There remained plenty of talk of the time being ripe for a pullback in grain futures.
Mike Mawdsley at First Choice Commodities talked of corn and soybean markets “overdue for a correction”.
“Soybean futures were very overbought,” said Steve Freed at ADM Investor Services.
At AgriVisor, Karl Setzer said that “fundamentally nothing has changed in the market”.
However, corn and soybean futures had “both worked into overbought territory”.
For wheat, meanwhile, there are ideas of pressure from the extent of global stocks, even if these are weighted towards countries such as China, and not readily available to the world market.
Early on Wednesday, corn and wheat futures extended their losses of the last session.
Chicago corn futures for December shed 0.6% to $3.64 a bushel as of 10:05 UK time (04:05 Chicago time), weighed by profit-taking, encouraged by the boost to supplies from the accelerating US harvest, and too by concerns over demand of the grain for making ethanol.
Benson Quinn Commodities flagged “resistance” in from “the energy sector, as the global outlook for ethanol production remains constrained from the effects of the Covid-19 slowdown”.
Mr Setzer said that “data indicate global ethanol production is down 20% this year from last. This is from a lack of travel and has led to the closing of 250 ethanol plants worldwide”.
More on the US ethanol market will be known later, with production and stocks data for last week.
‘Farmer will soon turn to selling’
Chicago soft red winter wheat futures for December shed 0.6% to $5.35 a bushel – having surrendered their 200-day moving average in the last session, they set up a confrontation this time with their 50-day and 100-day lines, at about $5.33 a bushel.
Mr Freed flagged market ideas that “wheat futures are overvalued due to record large world supplies”.
Mr Reilly flagged pressure on prices from the “good start to US winter wheat seedings”, noting too, an “upward revision to Kazakhstan’s grain crop” to 18m tonnes, up some 600,000 tonnes year on year.
CHS Hedging in fact reported a “sharp” drop in Black Sea wheat values, “retreating from the past several days of higher prices.
“Ideas are that the farmer will soon turn to selling along with a potential market shift in where the buyers look to source their needs from.”
More on wheat prices from the Black Sea, and potentially elsewhere, will be known later with the results of the latest tender by Egypt’s Gasc grain authority.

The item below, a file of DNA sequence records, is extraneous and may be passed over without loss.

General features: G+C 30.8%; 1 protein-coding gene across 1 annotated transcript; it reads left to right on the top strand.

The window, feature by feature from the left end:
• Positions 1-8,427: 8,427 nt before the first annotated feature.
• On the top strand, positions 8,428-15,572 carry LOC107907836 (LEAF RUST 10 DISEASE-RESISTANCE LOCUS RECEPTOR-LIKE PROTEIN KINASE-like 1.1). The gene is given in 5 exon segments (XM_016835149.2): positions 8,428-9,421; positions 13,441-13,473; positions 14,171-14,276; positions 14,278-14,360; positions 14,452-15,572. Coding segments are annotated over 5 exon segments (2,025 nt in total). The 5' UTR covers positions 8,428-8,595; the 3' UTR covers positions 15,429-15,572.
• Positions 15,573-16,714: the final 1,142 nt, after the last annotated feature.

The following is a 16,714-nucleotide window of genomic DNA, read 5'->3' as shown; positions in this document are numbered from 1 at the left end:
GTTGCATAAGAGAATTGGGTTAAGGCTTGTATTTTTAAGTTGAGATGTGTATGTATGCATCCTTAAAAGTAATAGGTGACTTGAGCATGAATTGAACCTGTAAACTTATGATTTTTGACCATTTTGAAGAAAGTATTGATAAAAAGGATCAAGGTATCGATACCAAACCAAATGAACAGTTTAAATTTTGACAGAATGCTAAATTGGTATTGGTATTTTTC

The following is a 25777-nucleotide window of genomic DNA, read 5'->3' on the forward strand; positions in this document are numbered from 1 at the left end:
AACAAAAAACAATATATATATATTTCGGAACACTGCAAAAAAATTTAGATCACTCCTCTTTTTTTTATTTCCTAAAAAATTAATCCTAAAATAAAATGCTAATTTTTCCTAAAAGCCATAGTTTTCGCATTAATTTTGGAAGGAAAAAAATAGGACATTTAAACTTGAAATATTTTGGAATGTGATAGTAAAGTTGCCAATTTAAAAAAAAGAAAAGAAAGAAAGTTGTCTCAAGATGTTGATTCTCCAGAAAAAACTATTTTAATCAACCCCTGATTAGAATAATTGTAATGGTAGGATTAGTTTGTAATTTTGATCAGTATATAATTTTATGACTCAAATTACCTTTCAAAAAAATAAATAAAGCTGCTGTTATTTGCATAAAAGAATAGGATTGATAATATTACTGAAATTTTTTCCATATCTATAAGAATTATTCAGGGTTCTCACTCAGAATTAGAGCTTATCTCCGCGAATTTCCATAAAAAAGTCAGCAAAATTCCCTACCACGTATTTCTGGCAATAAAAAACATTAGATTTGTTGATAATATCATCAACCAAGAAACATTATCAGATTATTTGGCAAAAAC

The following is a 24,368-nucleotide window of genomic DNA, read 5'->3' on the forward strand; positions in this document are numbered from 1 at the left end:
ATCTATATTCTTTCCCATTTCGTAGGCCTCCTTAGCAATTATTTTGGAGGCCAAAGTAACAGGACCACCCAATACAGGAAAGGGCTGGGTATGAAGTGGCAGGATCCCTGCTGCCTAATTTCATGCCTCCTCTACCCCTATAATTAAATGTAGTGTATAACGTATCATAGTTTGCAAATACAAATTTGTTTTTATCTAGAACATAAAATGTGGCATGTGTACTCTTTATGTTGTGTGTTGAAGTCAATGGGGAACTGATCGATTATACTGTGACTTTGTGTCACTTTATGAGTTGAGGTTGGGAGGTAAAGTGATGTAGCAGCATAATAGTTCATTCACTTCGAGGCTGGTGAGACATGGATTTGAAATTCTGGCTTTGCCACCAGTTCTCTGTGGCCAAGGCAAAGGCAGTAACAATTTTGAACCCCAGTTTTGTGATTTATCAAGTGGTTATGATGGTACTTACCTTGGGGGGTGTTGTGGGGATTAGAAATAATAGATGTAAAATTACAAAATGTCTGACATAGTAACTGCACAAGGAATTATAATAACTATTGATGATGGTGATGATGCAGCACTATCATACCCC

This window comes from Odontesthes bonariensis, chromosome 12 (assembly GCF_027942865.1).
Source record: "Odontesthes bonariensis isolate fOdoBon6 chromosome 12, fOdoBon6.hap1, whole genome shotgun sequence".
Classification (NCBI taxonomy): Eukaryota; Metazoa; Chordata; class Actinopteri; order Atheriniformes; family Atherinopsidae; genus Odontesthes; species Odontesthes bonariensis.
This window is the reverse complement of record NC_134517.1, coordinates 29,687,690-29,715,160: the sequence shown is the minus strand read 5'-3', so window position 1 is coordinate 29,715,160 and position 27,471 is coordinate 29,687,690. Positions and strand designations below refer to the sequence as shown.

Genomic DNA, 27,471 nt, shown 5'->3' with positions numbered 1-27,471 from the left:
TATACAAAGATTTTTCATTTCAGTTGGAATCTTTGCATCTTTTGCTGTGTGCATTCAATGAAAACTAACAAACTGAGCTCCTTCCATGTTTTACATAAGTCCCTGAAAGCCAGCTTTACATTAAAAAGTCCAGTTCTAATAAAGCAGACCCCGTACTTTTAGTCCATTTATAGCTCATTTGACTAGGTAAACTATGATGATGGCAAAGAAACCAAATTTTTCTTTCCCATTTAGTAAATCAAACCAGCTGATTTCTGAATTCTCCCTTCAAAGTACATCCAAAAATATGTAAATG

However, Chicago soybean futures traded higher, by 0.2% to $9.93 ¾ a bushel for November delivery, bucking the grains weakness, and recovering some of the ground lost in the last session.
The headway was helped by strength in soymeal, which added 0.4% to $320.60 a short ton for December delivery, appearing to react, somewhat belatedly, to the one bullish facet of US crush data for August, as released on Tuesday by industry group Nopa.
“Soybean meal exports were a large 754,600 short tons, second highest for the month of August in history,” Mr Reilly said.
Overall, “the report was seen a little friendly for soybean meal over soybean oil”.
However, a lower-than-expected crush number “and high soybean oil stocks relative to the crush rate looks like it adds to the negative sentiment see for the overall soybean complex”.
Whether this means that a seasonal trend of soybean selling is poised to kick in after all…
Mr Mawdsley flagged a seasonal trade of selling soybeans “September 17, Thursday, into October 2.
“This has worked 13 out of the last 15 years, and average drop is around $0.42 a bushel.”
One counter to this trend this year, of course, is the recovery in Chinese soybean imports, and their return to the US for a stack of supplies.
Talk of purchases remains ongoing, with Mr Reilly reporting that “we heard China bought 5-6 Gulf soybean cargos late Monday, and at least two May Brazilian cargos”.
In New York, cotton futures joined soybeans in posting small gains, adding 0.3% to 66.62 cents a pound, as investors continued to assess potential damage to the US crop from Hurricane Sally – which Mr Reilly said was a “slow-moving storm and will cause localised flooding”.
“Sally’s projected path is little changed - the storm will pass over or near a lot of the US south east’s cotton crops,” said Tobin Gorey at Commonwealth Bank of Australia.
“The further problematic development is that Sally will become a slow storm/depression at that time.
“So, not only will heavy rain fall, it will do so for longer. And that is a worse outcome for crops where bolls are open to the elements.”